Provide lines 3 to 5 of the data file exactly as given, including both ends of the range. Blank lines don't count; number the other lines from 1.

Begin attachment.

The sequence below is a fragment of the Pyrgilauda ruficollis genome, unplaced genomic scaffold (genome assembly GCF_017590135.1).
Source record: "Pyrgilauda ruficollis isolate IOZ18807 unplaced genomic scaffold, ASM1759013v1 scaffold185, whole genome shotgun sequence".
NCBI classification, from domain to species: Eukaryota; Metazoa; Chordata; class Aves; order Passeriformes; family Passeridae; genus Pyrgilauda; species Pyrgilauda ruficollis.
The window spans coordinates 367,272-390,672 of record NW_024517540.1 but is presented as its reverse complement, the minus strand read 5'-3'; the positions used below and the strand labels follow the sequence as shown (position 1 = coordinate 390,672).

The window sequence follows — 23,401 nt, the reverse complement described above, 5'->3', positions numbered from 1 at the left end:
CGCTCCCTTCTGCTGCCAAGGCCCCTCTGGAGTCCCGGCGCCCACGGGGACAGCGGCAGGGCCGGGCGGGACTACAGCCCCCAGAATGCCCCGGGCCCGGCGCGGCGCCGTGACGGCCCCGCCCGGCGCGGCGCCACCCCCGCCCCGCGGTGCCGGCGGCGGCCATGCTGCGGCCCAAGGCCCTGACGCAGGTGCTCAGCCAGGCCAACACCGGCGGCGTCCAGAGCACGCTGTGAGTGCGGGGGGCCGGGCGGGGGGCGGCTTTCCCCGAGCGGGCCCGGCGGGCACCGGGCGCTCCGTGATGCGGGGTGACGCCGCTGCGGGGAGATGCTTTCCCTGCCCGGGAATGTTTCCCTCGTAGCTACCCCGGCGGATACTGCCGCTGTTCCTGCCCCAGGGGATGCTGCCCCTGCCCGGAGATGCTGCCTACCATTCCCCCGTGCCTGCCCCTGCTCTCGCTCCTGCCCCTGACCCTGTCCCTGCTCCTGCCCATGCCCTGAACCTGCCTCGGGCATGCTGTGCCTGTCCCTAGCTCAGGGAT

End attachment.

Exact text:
NCBI classification, from domain to species: Eukaryota; Metazoa; Chordata; class Aves; order Passeriformes; family Passeridae; genus Pyrgilauda; species Pyrgilauda ruficollis.
The window spans coordinates 367,272-390,672 of record NW_024517540.1 but is presented as its reverse complement, the minus strand read 5'-3'; the positions used below and the strand labels follow the sequence as shown (position 1 = coordinate 390,672).

The window sequence follows — 23,401 nt, the reverse complement described above, 5'->3', positions numbered from 1 at the left end: